Dan Lepard's hamburger with the lot

Dan Lepard's burger toppers

Mix and match at your next burger party with these fritter ideas from beer-battered onion rings to pineapple-sweetcorn patties.

Back in the day when Bernard King was our king of TV chefs, hamburgers were less about the provenance of the beef and more about making everyday mince taste a lot better. I still make my hamburgers this way today. With this sort of recipe you can cook them well-done and still have a great juicy burger at the end.

Learn how to cook a well-done burger that's still juicy at the end.

Learn how to cook a well-done burger that's still juicy at the end. Photo: William Meppem

Classic '70s-style hamburger

300g onion, peeled and chopped

1 clove garlic, peeled and chopped

200g water

1 tsp salt

50g oil

1 x 60g egg

1 tsp each soy sauce, Tabasco and Worcestershire sauce


1kg steak mince, 5-12 per cent fat

50g white breadcrumbs, dried

1. Put the onion, garlic, water, salt and oil in a saucepan, stick on the lid and boil it fiercely for 6-8 minutes. Then remove the lid and continue to cook on a high heat until the water has completely evaporated and the onions are sizzling, very soft and starting to turn golden.

2. Remove from the heat, spoon them into a mixing bowl and leave to cool. Add the egg, and a teaspoon each of soy sauce, Tabasco and Worcestershire sauce.

3. Add the mince and breadcrumbs then work everything together evenly with your hands. Divide into six x 220g portions, shape into burgers then refrigerate for a few hours before using if you have time. Either grill or fry as you prefer.

Makes 6 large burgers

Fiery prawn fritters

Add these prawn fritters to a burger for the ultimate surf 'n' turf burger, or serve instead of meat patties inside a soft bun.

1 x 60g egg

2 tsp chipotle paste (or hot sauce to taste)

30g tomato sauce (ketchup)

40g plain flour

½ tsp bicarbonate of soda

150-250g cooked peeled prawns, whole or roughly chopped

2 spring onions, peeled and finely sliced

handful of chopped parsley

2-3 tbsp vegetable oil for frying

1. Beat the egg, chipotle paste and tomato sauce in a medium bowl until smooth then beat in the flour and bicarb evenly, adding a dash of water if needed so it's almost pourable.

2. Stir in the prawns, shallot and parsley until everything is coated evenly.

3. Heat the oil in a frying pan until hot, then fry spoonfuls of batter, a few at a time, until it has set on the base, about two minutes. Flip them and fry on the other side until firm.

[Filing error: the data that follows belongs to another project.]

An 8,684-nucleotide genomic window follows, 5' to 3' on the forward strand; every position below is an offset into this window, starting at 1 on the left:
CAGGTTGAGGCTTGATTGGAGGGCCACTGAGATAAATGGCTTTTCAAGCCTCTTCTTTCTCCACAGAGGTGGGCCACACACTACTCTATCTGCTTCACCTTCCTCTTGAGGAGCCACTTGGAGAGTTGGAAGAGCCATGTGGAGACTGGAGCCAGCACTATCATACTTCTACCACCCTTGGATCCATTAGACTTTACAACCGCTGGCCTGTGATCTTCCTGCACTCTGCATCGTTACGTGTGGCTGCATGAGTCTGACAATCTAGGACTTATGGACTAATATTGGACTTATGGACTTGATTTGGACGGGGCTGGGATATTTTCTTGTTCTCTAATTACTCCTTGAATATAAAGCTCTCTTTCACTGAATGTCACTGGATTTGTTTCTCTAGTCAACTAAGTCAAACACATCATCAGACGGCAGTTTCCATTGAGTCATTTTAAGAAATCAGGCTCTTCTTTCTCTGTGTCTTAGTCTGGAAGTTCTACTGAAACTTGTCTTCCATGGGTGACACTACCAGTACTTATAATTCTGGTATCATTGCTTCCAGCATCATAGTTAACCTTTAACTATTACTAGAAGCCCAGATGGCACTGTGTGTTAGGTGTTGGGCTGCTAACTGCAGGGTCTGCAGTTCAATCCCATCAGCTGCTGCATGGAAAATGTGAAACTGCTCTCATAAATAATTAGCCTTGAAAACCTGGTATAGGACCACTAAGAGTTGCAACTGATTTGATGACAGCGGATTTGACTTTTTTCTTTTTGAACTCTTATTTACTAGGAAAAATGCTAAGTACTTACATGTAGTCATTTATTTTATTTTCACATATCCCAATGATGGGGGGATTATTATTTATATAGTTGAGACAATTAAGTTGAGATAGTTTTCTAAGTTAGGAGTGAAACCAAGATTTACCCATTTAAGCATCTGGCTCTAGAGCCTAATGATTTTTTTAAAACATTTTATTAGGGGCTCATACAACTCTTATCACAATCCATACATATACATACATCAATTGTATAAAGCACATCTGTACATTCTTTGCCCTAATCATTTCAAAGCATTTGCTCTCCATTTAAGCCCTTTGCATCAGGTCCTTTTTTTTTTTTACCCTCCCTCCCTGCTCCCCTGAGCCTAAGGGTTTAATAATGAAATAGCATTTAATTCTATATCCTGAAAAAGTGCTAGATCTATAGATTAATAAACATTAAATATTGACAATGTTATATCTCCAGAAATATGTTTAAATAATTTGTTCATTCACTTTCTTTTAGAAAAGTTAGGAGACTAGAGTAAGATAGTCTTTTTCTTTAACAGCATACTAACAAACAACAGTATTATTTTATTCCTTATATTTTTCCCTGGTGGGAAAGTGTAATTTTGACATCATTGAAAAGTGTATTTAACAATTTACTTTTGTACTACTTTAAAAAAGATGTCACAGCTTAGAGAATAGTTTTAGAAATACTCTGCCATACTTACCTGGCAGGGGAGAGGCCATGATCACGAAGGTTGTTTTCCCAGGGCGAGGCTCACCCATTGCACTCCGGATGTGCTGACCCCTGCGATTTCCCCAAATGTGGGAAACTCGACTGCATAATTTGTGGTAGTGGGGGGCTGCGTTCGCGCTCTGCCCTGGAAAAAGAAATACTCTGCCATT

4. Serve hot with, or instead of, a burger.

Makes Enough for 6 burgers

Golden rings of onion goodness.

Golden rings of onion goodness. Photo: William Meppem

Beer-battered onion rings

Twice-cooking these onion rings makes it quicker to fry in batches, as you bake them to golden in the oven – much less hassle if you have a crowd to feed, and they freeze perfectly if you want to fry them ahead of time. I use half the batter for onion rings and the rest for pumpkin and onion seed scallops (see separate recipe).

2 large onions, cut into 1cm rounds and separated into rings

vegetable oil for frying

For the batter

100g rice flour

100g bread flour

30g fine cornmeal

½ tsp bicarbonate of soda

½ tsp salt

250g beer (lager works well)

1 x 60g egg, whisked until smooth

1. Sift the rice flour, bread flour, cornmeal, bicarb and salt together into a large bowl and make a well in the centre.

2. Add the beer and egg all at once and whisk until smooth. Cover with plastic wrap and refrigerate for half an hour.

3. Add enough vegetable oil to a deep saucepan to reach a depth of three centimetres and heat to 190C.

4. When the oil reaches temperature, dip rings into batter one at a time to coat. Drain off excess. Shallow fry a few at a time for 10 seconds or until they're pale golden and batter has just set. 

5. Drain on kitchen paper,  bring to room temperature then refrigerate or freeze them until you need them.

6. Bake at 230C for 10 minutes, or until golden brown. Note: If you need to serve them straight away just continue frying until a deep golden brown.

Makes Enough for 6 burgers

Pakora-style pumpkin scallops.

Pakora-style pumpkin scallops. Photo: William Meppem

Pumpkin and onion seed scallops

Those chip-shop potato scallops get a pakora-style makeover, here with pumpkin, but any cooked veg is good.

½ batch of beer batter (see recipe)

2-3 tsp onion seeds

2 tsp ground turmeric

6 thin slices pumpkin, cooked but still firm 

1. Add the onion seeds and turmeric to the beer batter and stir to combine.

2. Dip the pumpkin slices in batter two at a time then fry and store as  for the onion rings (see separate recipe), or cook until a rich reddish brown to serve right away. 

Makes Enough for 6 burgers

Sweetcorn coriander topper

I'm a late convert to sweetcorn on a burger, but if you like corn, this is magic . For a pineapple version, press drained chunks into the batter as it cooks. Swap coriander for parsley or basil if preferred. 

1 x 60g egg

40g plain flour

½ tsp bicarbonate of soda

1 tsp ground cumin

150g canned sweetcorn kernels, drained

small bunch coriander, finely chopped

salt to taste

1 tbsp vegetable oil for frying

1. Beat the egg with a pinch of salt in a medium bowl then stir in the flour, bicarbonate of soda and cumin to mix evenly. Add the corn, then stir in the coriander.

2. Fry as for the fiery prawn fritters.

Makes Enough for 6 burgers